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Article
March 1985

Corneal Endothelium Following Immersion of Eyes in Water

Author Affiliations

From the Departments of Ophthalmology (Drs Hull and Green and Ms Hampstead) and Physiology (Dr Green), Medical College of Georgia, Augusta.

Arch Ophthalmol. 1985;103(3):437-439. doi:10.1001/archopht.1985.01050030133039
Abstract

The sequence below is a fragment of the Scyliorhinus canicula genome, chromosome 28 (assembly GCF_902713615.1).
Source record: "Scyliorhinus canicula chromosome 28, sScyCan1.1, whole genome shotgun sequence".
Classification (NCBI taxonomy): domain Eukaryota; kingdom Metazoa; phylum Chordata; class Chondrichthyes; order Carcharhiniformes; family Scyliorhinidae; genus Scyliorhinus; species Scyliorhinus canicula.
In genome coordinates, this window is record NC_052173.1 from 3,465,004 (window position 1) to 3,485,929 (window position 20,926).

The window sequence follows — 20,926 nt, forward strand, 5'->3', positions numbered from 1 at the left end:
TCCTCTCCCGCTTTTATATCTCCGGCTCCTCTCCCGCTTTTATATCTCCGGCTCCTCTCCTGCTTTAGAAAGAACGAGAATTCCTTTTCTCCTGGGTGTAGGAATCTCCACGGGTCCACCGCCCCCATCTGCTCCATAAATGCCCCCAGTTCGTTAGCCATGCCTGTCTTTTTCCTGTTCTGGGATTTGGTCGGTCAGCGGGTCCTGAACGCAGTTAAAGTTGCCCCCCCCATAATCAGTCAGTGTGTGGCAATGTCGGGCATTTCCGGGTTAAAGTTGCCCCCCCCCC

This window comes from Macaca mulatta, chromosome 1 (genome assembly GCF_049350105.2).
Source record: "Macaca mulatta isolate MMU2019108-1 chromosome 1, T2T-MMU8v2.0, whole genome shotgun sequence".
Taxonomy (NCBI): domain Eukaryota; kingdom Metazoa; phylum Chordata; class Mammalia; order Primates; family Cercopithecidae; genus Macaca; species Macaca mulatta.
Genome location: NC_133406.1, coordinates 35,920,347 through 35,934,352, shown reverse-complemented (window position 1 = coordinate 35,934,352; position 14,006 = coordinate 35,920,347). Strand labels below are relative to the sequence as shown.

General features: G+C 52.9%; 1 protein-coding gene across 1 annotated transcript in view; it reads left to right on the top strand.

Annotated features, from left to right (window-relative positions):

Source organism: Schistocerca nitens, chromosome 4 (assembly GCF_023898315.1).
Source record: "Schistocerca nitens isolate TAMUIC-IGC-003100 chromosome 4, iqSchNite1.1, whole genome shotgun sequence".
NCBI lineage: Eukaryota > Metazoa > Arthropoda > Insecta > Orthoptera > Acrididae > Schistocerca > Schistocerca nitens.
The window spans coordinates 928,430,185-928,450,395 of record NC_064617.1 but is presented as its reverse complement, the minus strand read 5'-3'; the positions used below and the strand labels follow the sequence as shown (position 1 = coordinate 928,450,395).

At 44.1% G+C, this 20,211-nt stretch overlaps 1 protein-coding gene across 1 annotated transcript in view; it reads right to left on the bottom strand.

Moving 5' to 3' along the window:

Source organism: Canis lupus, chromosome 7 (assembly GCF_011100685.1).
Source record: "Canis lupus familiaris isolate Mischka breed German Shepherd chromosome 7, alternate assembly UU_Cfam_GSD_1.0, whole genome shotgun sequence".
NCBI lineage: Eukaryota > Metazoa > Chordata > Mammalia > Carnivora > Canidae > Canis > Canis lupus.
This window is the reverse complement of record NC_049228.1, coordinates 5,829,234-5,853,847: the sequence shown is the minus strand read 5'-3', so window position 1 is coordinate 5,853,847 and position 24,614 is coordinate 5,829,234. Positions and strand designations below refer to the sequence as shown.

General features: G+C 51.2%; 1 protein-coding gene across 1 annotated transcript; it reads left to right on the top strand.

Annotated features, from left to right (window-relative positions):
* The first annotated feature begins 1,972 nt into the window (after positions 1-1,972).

• Eye banks are occasionally asked to retrieve corneal tissue from drowning victims. The ambient water surrounding the eyes before recovery of the victim has chemical, pH, and osmotic characteristics different from those of aqueous humor, thereby possibly making corneas recovered from these eyes unsuitable for transplantation. Corneal endothelial cell function and ultrastructure were maintained following soaking of rabbit eyes for three hours in either seawater, fresh lake water, or chlorinated swimming-pool water at 25 °C. The data suggest that physiological and ultrastructural integrity of the corneal endothelium is maintained under these conditions, and that if other, generally accepted criteria of donor suitability are met, such corneas are probably suitable for transplantation.

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